New Dimensions in Clinical Risk Management Strategies

Arby Carlisle, BA, MA, JD
Arby Carlisle, BA, MA, JD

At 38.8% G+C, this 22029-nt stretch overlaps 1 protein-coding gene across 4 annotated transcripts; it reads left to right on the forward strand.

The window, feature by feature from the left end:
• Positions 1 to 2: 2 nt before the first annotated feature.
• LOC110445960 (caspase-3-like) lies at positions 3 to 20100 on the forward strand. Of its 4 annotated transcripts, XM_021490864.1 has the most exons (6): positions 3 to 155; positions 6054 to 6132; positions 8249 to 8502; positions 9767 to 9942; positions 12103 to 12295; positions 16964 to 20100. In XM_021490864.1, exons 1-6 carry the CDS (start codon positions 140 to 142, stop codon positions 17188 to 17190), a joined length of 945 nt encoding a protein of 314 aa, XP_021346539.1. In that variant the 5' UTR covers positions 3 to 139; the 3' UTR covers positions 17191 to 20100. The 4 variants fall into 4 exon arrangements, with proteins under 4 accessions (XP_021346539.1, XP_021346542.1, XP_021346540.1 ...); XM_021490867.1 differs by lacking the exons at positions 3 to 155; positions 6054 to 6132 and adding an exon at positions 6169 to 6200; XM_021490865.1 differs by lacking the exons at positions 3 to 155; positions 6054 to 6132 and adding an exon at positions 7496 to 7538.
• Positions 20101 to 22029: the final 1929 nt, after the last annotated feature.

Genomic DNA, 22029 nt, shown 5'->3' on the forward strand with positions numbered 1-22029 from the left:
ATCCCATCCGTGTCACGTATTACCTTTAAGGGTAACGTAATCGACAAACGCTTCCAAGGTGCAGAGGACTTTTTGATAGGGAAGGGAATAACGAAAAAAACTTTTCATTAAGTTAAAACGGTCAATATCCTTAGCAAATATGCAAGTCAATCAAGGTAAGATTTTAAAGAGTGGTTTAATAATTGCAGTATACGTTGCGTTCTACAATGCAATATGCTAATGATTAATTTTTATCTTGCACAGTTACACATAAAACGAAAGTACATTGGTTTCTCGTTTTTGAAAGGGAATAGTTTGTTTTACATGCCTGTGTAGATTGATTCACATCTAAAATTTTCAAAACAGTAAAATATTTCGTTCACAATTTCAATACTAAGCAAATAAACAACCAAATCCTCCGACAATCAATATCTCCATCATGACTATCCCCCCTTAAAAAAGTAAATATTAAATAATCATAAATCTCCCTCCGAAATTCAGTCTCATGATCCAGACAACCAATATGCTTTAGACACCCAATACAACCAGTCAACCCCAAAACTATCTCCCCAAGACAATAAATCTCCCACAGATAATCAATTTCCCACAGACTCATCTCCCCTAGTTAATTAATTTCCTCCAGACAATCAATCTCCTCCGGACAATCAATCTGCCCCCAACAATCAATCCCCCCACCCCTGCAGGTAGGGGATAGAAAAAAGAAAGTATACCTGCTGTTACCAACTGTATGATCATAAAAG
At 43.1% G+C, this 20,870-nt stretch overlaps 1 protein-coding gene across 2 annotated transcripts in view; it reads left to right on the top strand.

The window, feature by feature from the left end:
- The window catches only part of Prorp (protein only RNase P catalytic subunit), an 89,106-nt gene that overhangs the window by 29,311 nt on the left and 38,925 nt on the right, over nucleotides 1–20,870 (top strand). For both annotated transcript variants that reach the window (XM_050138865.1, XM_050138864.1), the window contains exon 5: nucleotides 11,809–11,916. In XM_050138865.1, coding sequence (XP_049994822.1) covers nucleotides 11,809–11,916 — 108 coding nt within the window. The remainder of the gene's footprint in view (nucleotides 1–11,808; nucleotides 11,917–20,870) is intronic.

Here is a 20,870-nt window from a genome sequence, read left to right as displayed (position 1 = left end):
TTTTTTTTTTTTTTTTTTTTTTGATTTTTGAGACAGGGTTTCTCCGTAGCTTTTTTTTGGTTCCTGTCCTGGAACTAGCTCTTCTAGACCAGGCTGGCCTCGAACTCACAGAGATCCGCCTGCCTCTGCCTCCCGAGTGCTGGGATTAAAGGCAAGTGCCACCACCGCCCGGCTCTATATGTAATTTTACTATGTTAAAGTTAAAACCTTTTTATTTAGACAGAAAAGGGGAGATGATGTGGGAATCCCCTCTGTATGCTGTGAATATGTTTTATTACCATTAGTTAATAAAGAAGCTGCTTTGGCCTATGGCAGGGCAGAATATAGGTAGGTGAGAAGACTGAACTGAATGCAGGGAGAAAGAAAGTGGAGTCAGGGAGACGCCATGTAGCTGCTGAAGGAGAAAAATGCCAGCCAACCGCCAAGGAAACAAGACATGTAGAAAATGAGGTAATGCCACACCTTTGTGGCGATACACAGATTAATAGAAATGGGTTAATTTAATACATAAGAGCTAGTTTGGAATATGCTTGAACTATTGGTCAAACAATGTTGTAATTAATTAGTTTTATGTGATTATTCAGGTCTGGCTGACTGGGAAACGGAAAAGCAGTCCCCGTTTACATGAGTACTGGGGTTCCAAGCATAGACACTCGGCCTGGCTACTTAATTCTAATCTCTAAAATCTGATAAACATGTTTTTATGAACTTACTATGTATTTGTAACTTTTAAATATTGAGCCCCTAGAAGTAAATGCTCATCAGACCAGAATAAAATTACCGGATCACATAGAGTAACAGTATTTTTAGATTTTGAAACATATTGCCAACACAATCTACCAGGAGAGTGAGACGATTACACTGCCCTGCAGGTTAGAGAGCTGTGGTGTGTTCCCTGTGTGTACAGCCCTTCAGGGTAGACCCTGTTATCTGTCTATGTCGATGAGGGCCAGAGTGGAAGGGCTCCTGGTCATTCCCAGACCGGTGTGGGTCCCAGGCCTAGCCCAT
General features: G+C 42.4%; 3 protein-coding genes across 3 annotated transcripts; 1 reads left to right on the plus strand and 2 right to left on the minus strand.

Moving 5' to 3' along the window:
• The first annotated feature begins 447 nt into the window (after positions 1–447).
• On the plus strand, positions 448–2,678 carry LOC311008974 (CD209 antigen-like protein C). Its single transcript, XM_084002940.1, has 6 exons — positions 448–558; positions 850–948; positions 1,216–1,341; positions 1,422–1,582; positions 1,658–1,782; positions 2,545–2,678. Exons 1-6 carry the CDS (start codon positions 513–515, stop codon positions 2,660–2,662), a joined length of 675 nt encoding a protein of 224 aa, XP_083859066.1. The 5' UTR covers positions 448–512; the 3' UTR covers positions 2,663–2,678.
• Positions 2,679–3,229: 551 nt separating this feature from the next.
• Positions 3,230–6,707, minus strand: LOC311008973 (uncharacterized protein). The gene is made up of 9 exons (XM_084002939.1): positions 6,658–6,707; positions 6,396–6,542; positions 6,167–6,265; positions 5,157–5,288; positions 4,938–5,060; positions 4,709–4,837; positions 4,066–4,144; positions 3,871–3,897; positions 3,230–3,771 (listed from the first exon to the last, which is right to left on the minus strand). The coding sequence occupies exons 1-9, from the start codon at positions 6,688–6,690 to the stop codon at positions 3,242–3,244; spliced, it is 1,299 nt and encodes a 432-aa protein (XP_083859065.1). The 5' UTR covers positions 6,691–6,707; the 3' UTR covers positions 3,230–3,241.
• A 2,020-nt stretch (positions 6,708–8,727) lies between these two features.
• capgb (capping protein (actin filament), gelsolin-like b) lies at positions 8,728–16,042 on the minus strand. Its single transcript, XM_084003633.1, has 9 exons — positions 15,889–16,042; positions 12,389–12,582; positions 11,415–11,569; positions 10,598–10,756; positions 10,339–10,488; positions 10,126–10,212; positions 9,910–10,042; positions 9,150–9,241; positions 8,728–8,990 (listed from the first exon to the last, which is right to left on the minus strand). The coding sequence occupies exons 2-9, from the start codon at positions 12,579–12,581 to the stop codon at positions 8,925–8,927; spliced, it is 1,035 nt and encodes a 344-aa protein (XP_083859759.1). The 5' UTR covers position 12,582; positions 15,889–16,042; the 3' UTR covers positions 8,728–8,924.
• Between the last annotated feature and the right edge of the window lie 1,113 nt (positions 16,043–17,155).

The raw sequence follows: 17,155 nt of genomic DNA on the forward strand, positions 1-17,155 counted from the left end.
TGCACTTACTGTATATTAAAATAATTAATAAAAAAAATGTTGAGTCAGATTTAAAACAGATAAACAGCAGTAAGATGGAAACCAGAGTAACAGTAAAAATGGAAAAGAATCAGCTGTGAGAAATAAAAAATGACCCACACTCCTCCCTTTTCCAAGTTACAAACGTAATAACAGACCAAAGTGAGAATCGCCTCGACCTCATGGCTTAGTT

To understand where risk management is going, we need to appreciate its past. Historically, risk identification/ management was instituted in the corporate world in the 1940 s as a quality control technique. In the 1970 s, the nation faced a medical malpractice crisis, with a dramatic rise in the number of malpractice claims being filed and given staggering jury awards. The large awards affected professional liability insurance markets. Faced with potential bankruptcy, insurers either withdrew from the market or demanded heightened accountability in reporting and managing risks from insureds. Healthcare providers responded by creating coverage options and initiating programs to identify and control professional liability risks. Risk management efforts focused on retrospective reviews of incidents, loss reduction, and claims management. Since efforts were directed toward narrowly-focused functions and retrospective reviews, the data gathered and the prevention proposed were often seen by management and staff as being reactive, stale and no longer relevant. Over the years, risk management has evolved in sophistication and relevance. Today, risk management efforts have expanded beyond investigation, prevention, and claims management. Risk management now tackles more than its traditional roles of looking at what went wrong, who did it, how it can be prevented from happening again, how can costs be controlled, how can defense best be managed, how can structured settlements be handled, and how can staff be educated. Like the body's fascia, risk management is now an integral part of a healthy organization s basic components. It protects and supports the board, management, leadership, staff, and every department, activity, committee, policy and procedural consideration, educational program, and strategic planning goal. The expanding role of risk management is largely due to a new understanding and perception among organization management as they assume a more proactive stance in their corporate governance roles. Boards and executive management increasingly realize and support the importance of the developing role of risk management in achieving the health system s mission, goals, and strategic initiatives. As they assume a more proactive stance in their corporate governance roles, boards that were once satisfied with a cursory glance at annual risk management reports are beginning to rely on regular reports throughout the year that include legal and regulatory updates, enterprise-wide risk efforts, and education. As management s appreciation of the value of risk management over the entire strata of their enterprise grows, there will be a trend, beginning with larger hospital systems, to appoint a Chief Risk Officer to develop, coordinate and supervise enterprise-wide proactive risk management activities. Meanwhile, risk management continues to meet traditional needs and goals while expanding its responsibilities and concomitant skills. New strategies and synergies include more collaboration, cooperation and transparency in an enterprise effort of managing risks throughout the organization. Risk management has initiated benchmarking and best practices in its efforts to re-frame its identity and relevancy in the ever-evolving health care industry. The future of risk management strategies will likely focus more on cross-disciplinary communication, both horizontally and vertically, within an organization. As a business decision and practice, progressive organizations will encourage risk management to expend more effort on looking for ways to better communicate what is known, being learned, and anticipated within the strata of the entire system. This new focus will not only increase transparency of risk-reduction/management information within an individual organization, but also act as a catalyst to promote a collaborative effort of transparency between healthcare providers nationwide. This type of national collaboration is needed to improve excellence in patient care delivery and quality practices. It will also enable providers to better understand the causes of process variations and to prioritize resources accordingly. For this collaboration to occur, tort reform to educate the public, curb frivolous claims, and cap damages is needed on a national scale. Meanwhile, steps are being taken by many risk managers to integrate and permeate the various layers of their organizations with risk management awareness and function. Risk management is beginning to promote and assist in fostering cross-training, and collaborative care and watchfulness among caregivers and leaders alike. Being your brother s keeper reduces unexpected events though skilled individual and team decision-making, allowing for immediate course-correction before a misadventure occurs. Management is beginning to ask for risk management input in assessing new clinical services or programs, particularly those that are high-risk. Performance improvement and risk management are now attempting to firmly hold hands, whereas in the past, they briefly touched fingertips lest one cross-contaminate the other with discoverability. The norm is now to include both of the directors of performance improvement and risk management on key committees in respective areas. Both disciplines are now learning methods to effectively use and communicate root cause analysis collaboratively. Both immediately respond to review and intervene in instances of near-misses as detected by staff or real-time computerized tracking capabilities that alert the caregiver of a pending variance before it occurs. Both disciplines also participate in collaborative gap analysis of issues and occurrences to determine changes that are needed for organizational health. For optimal organizational penetration of risk management strategies, an organization's silos, housing peer review, quality improvement, safety, patient relations, information management, corporate compliance, and risk management efforts, must be dismantled. Free-flowing communication and shared reporting forges maximum linkage and alignment among the areas where activities, processes, performance, information and initiatives affect patient care and satisfaction, quality, financial stability, community perception, and ultimate realization of strategic goals. For an organization to realize the full potential of a risk management program, it must decide to move forward proactively with a full-time focus on risk management. Risk managers who are spread too thinly in the organization can only look back and react. However, there is a whole new era of proactively managing risks that is possible when a board and its executive staff envision excellence throughout the enterprise. This article was reprinted with permission from Cath Lab Digest 2005;13:30.